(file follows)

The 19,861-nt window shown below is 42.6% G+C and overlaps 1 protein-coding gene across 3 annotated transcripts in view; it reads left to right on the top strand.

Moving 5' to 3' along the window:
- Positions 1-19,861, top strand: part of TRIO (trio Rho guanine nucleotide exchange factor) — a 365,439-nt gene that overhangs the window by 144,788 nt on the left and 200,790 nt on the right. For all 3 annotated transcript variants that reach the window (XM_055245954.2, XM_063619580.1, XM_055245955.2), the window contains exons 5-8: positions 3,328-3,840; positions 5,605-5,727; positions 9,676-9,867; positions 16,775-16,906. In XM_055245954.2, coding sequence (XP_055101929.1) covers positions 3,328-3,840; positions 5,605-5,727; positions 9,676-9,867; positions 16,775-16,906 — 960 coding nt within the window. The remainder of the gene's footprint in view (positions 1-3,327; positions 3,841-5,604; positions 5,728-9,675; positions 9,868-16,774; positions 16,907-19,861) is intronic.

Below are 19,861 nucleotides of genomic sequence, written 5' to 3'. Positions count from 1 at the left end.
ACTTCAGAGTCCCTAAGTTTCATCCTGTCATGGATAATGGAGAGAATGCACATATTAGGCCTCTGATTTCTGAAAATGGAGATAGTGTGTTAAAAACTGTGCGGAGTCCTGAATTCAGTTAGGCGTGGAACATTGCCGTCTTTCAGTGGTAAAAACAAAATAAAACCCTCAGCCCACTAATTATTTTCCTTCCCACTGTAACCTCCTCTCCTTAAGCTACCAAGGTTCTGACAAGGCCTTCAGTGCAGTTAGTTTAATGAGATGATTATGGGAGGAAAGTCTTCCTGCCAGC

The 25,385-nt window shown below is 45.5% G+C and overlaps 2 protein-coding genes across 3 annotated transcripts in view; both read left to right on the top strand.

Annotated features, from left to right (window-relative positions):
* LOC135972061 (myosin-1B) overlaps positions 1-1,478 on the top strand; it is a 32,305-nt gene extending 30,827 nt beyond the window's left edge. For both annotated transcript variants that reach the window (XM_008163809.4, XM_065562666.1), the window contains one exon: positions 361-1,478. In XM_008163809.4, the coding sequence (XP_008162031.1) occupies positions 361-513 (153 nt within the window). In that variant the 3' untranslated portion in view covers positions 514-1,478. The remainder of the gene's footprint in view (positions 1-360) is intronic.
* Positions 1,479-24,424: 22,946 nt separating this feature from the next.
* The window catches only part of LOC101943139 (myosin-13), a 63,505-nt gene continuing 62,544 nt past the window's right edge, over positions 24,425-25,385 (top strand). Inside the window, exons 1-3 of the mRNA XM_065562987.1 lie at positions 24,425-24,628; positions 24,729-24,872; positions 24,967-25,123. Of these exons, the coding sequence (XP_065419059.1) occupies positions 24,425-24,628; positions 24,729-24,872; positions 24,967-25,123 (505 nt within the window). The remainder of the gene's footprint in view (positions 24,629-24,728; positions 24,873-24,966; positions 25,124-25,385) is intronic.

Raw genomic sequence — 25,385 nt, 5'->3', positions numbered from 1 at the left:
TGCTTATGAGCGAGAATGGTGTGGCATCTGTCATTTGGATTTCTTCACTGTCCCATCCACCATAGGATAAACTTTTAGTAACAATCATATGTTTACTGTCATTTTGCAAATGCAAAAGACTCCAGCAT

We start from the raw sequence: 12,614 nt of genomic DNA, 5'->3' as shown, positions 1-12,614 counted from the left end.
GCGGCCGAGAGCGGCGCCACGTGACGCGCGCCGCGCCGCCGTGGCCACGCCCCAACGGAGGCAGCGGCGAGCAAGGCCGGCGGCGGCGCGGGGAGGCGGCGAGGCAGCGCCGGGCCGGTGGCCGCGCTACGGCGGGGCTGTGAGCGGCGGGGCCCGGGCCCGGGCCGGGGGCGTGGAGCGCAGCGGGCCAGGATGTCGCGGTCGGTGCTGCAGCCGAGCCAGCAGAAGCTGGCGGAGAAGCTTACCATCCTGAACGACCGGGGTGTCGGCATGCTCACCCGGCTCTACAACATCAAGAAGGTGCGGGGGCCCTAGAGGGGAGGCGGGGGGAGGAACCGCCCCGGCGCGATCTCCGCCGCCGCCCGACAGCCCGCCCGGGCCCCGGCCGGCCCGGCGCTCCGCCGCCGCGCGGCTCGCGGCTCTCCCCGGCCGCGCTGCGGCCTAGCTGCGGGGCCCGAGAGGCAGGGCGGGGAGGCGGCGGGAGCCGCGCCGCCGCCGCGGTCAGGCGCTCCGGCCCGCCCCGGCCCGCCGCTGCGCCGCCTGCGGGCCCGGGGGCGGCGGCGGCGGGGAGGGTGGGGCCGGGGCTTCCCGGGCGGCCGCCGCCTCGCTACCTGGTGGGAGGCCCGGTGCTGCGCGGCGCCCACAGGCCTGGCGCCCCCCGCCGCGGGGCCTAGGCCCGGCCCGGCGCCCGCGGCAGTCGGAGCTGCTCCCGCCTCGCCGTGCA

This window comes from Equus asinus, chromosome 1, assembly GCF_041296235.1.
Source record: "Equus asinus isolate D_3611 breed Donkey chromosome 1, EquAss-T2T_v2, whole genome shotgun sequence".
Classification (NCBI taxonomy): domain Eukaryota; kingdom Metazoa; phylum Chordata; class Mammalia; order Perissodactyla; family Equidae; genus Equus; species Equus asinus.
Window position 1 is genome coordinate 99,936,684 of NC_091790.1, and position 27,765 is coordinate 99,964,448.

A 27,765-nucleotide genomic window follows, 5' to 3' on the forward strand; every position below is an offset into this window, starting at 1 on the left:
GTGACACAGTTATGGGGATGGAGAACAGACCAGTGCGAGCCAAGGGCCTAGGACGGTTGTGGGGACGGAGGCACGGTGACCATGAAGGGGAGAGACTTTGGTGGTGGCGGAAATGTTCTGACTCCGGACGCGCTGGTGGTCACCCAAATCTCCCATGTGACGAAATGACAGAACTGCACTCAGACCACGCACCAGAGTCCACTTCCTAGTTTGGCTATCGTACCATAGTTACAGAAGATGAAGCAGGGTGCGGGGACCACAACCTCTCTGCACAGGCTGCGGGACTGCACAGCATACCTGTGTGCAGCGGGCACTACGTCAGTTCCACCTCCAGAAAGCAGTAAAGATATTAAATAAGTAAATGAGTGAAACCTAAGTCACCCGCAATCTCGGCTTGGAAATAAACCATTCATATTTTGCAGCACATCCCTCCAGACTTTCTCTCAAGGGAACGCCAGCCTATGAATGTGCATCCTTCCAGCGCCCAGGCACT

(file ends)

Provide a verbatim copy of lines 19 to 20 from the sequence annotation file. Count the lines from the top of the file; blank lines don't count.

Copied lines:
A 27,765-nucleotide genomic window follows, 5' to 3' on the forward strand; every position below is an offset into this window, starting at 1 on the left:
GTGACACAGTTATGGGGATGGAGAACAGACCAGTGCGAGCCAAGGGCCTAGGACGGTTGTGGGGACGGAGGCACGGTGACCATGAAGGGGAGAGACTTTGGTGGTGGCGGAAATGTTCTGACTCCGGACGCGCTGGTGGTCACCCAAATCTCCCATGTGACGAAATGACAGAACTGCACTCAGACCACGCACCAGAGTCCACTTCCTAGTTTGGCTATCGTACCATAGTTACAGAAGATGAAGCAGGGTGCGGGGACCACAACCTCTCTGCACAGGCTGCGGGACTGCACAGCATACCTGTGTGCAGCGGGCACTACGTCAGTTCCACCTCCAGAAAGCAGTAAAGATATTAAATAAGTAAATGAGTGAAACCTAAGTCACCCGCAATCTCGGCTTGGAAATAAACCATTCATATTTTGCAGCACATCCCTCCAGACTTTCTCTCAAGGGAACGCCAGCCTATGAATGTGCATCCTTCCAGCGCCCAGGCACT